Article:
Brächete and autumn market in Zäziwil

September 30, 2017 — No comments

Brächete and autumn market in Zäziwil

In the village of Zäziwil – a hilly part of Canton Berne – the world’s oldest known textile fibre – flax – is grown and processed into fine linen fabric in the way it has been for centuries during the yearly flax-to-linen festival called Brächete.

Visitors can see how this amazing fibre is produced from seed to cloth and try their hand on the authentic equipment under the guidance of local farmers in traditional dress.

Brächete is the highlight of the general Zäziwil autumn festival taking place on the last Wednesday in September, featuring delicious foods and many of the spectacular crafts of the region.

‘Holy’ Emmental cheese, bread fresh from the wood-oven, and delicious ‘Berliner’ sweets filled with home-made jam right before your eyes are just a few of the delicacies you can sample at the market.

For lunch, you can choose from a variety of country sausages with a side of mushroom risotto, cooked over an open fire while you chat with the locals at one of the many outdoor tables in the sunny laneways.

In the adjacent hall, flax is spun on 150 year old wooden spinning wheels into linen thread which is then transformed by handwork into amazing lacework of the finest kind. Be astounded when you watch how the beautiful raven-black headgear with two fluttering long bands of the traditional Bernese ladies’ dress is fitted with lace made from horse hair! The festive dress is completed by adorning it with hand made filigran silver jewelry in patterns that have been the same for hundreds of years.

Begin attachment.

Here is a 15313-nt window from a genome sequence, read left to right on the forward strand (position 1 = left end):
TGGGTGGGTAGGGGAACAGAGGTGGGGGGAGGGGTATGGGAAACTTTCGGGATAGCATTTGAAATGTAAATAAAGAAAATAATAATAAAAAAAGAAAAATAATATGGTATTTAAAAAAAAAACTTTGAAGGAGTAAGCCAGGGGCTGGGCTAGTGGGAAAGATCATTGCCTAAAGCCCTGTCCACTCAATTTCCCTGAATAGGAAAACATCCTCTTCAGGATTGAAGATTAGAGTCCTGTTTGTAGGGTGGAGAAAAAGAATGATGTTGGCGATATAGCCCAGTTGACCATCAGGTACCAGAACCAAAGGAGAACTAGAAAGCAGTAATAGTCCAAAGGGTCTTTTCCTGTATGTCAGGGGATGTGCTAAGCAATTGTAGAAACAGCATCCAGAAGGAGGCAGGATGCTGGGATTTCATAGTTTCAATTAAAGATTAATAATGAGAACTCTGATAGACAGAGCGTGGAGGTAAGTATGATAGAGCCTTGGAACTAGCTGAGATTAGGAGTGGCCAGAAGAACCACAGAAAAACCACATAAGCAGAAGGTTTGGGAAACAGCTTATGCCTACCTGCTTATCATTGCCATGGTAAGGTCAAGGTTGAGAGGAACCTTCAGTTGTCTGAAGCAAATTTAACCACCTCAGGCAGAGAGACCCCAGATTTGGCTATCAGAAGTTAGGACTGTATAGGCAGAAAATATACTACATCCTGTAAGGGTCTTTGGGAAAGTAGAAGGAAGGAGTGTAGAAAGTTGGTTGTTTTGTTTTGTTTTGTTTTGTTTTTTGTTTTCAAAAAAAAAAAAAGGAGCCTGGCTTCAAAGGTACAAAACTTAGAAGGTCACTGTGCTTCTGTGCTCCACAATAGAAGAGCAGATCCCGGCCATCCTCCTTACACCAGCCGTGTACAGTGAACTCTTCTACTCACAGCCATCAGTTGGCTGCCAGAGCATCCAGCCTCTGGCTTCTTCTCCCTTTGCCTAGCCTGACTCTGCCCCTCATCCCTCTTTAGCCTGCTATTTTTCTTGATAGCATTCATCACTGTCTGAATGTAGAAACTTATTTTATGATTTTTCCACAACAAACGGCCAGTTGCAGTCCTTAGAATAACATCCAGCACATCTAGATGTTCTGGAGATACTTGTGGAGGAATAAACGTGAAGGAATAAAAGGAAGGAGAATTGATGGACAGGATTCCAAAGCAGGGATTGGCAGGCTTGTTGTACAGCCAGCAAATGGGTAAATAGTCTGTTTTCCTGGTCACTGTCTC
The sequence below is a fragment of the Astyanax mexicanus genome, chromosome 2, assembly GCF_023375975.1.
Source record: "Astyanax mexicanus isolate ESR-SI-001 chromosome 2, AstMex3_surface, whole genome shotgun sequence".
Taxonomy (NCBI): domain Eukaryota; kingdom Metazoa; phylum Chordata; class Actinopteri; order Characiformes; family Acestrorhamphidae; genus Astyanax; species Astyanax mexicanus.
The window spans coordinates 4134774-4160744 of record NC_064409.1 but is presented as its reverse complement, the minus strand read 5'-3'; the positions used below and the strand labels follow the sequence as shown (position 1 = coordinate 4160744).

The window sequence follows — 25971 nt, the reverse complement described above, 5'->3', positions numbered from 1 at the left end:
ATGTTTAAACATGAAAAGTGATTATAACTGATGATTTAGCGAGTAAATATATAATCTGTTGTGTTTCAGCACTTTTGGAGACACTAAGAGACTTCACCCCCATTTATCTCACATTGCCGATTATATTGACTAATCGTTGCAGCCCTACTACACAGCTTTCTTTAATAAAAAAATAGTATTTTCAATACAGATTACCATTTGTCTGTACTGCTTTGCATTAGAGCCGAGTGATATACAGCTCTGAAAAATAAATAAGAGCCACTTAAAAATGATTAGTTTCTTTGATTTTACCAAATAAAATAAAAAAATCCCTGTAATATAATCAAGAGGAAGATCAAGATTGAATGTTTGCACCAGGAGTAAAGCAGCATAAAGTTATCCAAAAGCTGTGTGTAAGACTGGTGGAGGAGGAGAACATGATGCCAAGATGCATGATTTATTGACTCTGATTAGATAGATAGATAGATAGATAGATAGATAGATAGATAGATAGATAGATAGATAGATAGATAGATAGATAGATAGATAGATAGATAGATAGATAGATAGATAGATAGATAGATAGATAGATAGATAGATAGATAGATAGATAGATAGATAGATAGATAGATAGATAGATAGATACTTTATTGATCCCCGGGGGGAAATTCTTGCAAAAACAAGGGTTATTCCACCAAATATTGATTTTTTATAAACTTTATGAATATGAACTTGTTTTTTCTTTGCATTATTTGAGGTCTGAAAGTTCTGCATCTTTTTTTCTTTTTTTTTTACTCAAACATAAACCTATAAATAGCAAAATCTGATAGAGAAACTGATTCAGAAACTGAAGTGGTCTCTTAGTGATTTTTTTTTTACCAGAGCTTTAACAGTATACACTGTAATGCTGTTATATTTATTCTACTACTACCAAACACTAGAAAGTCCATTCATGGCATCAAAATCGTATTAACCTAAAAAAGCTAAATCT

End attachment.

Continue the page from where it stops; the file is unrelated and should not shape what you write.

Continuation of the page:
Breaking flax into linen (Brächete)

Before the import of cotton to Switzerland in the late 1940ies, most farmers cultivated and processed flax on their land for centuries into linen cloth, towels and other uses. This is how its done:


Tied into bundles on the fields when having grown to a length of 60 centimeters to prevent them from falling over, the ripe flax stalks are pulled out with the roots when reaching close to a metre in height. Hung under a roof to dry out the seed capsules, the stalks are then pulled through a wooden comb to strip off the pods.


For six weeks, the flax is thinly spread and exposed to the elements on recently cut grassland. During the retting, the plant glue decomposes and the wooden parts of the stalk are starting to separating from the inner fibre.


To completely dry it, the flax is roasted over a fire pit with strictly controlled temperature to maximum 60 degrees Celsius.

Breaking (Brächete)

In order to completely separate the wooden stalks from the flexible fibre, the flax is ‘broken’ over a chair by milling it manually through rilled rollers.


Small bundles of flax are then carefully pulled through the heckler to remove the last remaining pieces of wood.

The long, smooth, shiny fibres emerge which are then tied to the rock of the spinning wheel and spun into fine linen yarn from which cloths, towels and other items are skillfully produced.

The next Brächete and autumn festival in Zäziwil takes place on September 28, 2018 and is well worth a visit if you’re in the Berne area around that time. The skill and authenticity of regional crafts, food and the love and dedication with which these age old customs are maintained will impress you.

Please share your memory or experience if you know this custom and leave a comment below.  

About Silvia and Swiss Wanderlust


Switzerland travel enthusiast. Cat lover, bicyclist and classical music fan. I prefer walking over running and enjoy a good Swiss card game of Jass with friends.  More about Silvia and Swiss Wanderlust »

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Additional Information

Photos: Silvia Schoch except where noted


Above photo: Gemeinde Zäziwil


Above photo: Gemeinde Zäziwil



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